William Burroughs’s advice to Patti Smith: “Build a good name. Keep your name clean. Don’t make compromises. Don’t worry about making a bunch of money or being successful. Be concerned with doing good work … and if you can build a good name, eventually that name will be its own currency.”
“We all carry around the weird and wonderful things we’ve come across while doing our work and living our lives. These mental scrapbooks form our tastes, and our tastes influence our work.”
“Your influences are all worth sharing because they clue people into who you are and what you do—sometimes even more than your own work.”
“All it takes to uncover hidden gems is a clear eye, an open mind, and a willingness to search for inspiration in places other people aren’t willing or able to go.”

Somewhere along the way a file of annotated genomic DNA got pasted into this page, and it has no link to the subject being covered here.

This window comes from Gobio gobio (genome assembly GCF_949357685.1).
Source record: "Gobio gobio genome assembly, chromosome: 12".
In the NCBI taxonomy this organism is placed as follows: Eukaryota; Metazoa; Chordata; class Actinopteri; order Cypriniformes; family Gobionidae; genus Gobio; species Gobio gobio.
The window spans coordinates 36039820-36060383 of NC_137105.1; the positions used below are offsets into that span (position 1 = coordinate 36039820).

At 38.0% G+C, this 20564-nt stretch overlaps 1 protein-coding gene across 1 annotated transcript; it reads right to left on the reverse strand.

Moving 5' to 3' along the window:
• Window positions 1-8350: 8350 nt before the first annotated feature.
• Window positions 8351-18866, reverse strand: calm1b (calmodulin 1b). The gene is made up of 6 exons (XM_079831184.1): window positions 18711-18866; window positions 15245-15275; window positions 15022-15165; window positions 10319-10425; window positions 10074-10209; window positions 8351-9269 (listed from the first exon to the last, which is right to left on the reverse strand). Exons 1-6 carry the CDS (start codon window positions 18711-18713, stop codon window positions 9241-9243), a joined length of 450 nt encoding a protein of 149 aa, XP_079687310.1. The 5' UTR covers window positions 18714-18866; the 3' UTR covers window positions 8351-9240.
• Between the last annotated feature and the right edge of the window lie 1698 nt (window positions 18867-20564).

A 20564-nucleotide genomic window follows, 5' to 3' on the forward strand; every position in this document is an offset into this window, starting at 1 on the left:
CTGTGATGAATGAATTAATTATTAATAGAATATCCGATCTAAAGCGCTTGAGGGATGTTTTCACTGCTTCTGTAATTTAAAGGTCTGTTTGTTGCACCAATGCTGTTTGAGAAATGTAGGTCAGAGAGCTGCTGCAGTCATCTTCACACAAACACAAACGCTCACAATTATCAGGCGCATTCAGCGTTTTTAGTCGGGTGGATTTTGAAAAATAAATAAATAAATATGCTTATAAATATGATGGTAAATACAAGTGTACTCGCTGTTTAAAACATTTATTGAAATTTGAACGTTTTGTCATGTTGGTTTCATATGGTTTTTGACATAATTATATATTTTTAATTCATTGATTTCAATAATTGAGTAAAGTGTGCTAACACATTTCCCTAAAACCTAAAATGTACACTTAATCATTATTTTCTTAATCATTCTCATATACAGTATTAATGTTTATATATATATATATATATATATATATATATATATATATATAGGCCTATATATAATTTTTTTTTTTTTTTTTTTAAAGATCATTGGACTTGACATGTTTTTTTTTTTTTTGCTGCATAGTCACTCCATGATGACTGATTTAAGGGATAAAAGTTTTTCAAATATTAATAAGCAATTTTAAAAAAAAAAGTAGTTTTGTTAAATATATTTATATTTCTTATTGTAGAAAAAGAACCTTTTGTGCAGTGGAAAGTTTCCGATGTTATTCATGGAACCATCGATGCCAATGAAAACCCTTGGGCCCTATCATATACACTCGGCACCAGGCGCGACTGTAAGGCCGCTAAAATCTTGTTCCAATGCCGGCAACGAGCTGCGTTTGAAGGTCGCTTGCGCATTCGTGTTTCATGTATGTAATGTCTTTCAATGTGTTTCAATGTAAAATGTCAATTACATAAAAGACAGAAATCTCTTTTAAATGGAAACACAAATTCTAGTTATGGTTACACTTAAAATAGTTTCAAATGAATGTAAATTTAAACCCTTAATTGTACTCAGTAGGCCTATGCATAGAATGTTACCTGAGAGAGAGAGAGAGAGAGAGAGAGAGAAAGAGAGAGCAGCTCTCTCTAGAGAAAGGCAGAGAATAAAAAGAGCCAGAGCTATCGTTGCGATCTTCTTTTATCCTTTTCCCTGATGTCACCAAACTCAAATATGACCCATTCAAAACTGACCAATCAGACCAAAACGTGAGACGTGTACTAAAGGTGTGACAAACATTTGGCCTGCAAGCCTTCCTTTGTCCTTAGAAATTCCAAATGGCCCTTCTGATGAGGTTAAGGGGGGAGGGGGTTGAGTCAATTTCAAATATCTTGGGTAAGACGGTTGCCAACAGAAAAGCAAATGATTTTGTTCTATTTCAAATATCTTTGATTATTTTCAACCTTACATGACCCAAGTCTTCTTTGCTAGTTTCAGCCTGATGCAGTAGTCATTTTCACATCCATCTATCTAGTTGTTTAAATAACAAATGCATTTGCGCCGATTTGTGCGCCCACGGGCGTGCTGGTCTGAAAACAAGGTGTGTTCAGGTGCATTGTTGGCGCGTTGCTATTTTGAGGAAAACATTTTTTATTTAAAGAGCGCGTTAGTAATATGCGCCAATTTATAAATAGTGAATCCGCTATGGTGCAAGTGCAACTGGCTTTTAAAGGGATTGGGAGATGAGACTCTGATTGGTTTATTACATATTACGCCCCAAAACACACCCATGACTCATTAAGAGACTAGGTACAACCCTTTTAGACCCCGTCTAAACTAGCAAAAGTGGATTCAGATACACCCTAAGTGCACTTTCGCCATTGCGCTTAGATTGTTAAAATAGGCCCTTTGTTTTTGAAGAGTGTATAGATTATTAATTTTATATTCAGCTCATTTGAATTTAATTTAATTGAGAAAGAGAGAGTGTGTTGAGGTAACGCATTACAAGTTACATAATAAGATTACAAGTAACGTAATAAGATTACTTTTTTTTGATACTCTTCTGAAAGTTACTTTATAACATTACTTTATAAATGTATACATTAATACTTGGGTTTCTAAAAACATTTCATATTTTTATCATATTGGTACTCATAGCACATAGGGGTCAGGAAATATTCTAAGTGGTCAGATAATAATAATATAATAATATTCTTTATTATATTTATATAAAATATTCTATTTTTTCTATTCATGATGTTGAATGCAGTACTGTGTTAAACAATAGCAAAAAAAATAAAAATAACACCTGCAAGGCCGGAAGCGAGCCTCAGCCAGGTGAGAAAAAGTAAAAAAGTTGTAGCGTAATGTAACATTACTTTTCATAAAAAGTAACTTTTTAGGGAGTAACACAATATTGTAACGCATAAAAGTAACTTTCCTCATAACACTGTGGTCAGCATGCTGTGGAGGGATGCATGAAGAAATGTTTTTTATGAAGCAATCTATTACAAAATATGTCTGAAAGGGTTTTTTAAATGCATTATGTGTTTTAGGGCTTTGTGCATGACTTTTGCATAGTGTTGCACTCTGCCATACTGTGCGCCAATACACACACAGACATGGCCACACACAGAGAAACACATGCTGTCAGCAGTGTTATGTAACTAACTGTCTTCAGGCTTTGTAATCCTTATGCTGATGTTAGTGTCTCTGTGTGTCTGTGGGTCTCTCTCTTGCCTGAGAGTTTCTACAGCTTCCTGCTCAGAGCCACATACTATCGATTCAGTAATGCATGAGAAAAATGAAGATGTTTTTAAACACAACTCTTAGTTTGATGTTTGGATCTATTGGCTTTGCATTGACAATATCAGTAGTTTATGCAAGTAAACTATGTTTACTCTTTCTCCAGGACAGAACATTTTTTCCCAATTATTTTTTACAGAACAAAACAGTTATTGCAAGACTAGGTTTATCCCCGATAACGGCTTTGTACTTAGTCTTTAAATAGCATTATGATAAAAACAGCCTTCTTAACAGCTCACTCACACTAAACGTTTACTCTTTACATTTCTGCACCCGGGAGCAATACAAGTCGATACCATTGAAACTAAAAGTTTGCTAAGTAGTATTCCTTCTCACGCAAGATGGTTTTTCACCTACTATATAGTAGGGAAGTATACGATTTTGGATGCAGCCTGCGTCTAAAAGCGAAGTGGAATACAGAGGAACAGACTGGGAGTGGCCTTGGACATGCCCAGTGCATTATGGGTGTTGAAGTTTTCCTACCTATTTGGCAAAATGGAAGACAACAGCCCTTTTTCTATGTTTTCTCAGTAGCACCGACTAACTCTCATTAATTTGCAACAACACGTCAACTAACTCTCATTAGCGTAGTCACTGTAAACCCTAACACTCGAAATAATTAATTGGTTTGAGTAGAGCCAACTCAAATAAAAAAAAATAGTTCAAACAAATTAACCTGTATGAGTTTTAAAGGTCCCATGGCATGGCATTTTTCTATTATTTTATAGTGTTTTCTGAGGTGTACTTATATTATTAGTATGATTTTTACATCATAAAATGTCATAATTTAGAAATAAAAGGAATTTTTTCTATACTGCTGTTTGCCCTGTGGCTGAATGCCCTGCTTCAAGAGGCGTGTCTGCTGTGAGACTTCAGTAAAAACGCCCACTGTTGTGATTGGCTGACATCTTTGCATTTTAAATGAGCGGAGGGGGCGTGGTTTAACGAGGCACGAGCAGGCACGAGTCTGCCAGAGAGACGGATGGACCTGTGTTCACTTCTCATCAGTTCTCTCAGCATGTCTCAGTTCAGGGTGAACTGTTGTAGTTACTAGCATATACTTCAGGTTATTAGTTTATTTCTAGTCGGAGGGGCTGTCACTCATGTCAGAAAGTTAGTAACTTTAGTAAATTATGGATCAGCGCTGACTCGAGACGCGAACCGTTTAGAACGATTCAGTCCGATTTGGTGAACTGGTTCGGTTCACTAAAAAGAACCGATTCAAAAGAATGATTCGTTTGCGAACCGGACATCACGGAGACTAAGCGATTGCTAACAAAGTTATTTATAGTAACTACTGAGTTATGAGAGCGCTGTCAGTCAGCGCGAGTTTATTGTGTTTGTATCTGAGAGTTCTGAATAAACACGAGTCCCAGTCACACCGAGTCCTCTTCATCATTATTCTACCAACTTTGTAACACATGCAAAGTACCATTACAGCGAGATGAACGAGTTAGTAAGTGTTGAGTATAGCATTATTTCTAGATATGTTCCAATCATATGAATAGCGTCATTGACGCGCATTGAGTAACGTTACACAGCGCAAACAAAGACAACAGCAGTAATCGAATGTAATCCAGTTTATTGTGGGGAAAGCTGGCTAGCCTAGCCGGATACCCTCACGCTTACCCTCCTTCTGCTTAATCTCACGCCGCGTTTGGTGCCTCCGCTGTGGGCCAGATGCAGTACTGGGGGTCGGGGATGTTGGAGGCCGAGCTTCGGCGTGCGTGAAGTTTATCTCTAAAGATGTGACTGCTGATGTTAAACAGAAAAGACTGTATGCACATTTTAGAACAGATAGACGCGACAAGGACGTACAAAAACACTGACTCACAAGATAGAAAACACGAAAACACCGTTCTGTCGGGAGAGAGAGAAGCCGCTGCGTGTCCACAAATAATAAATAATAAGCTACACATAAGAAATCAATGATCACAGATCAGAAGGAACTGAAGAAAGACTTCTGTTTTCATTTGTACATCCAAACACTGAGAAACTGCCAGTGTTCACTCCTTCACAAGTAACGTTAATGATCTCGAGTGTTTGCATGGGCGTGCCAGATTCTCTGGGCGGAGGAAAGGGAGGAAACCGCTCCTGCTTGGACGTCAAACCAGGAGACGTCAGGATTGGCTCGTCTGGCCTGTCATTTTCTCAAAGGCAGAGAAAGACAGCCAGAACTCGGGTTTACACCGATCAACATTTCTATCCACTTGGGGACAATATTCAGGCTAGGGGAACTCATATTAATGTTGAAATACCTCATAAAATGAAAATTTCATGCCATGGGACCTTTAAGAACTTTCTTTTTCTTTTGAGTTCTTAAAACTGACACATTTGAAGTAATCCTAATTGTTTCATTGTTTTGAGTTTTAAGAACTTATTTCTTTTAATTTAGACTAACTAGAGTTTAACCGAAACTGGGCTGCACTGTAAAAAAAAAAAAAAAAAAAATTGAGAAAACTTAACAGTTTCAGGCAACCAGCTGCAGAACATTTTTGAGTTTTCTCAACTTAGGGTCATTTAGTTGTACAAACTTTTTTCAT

“You should always share the work of others as if it were your own, treating it with respect and care.”
“Don’t share things you can’t properly credit. Find the right credit, or don’t share.”
“Human beings want to know where things came from, how they were made, and who made them. The stories you tell about the work you do have a huge effect on how people feel and what they understand about your work, and how people feel and what they understand about your work affects how they value it.”
“If you want to be more effective when sharing yourself and your work, you need to become a better storyteller. You need to know what a good story is and how to tell one.”
“The minute you learn something, turn around and teach it to others. Share your reading list. Point to helpful reference materials. Create some tutorials and post them online.”
“Teaching people doesn’t subtract value from what you do, it actually adds to it.”
“If you want to be a writer, you have to be a reader first.”
“If you want fans, you have to be a fan first. If you want to be accepted by a community, you have to first be a good citizen of that community.”
“If you’re only pointing to your own stuff online, you’re doing it wrong.”
“Make stuff you love and talk about stuff you love and you’ll attract people who love that kind of stuff. It’s that simple.”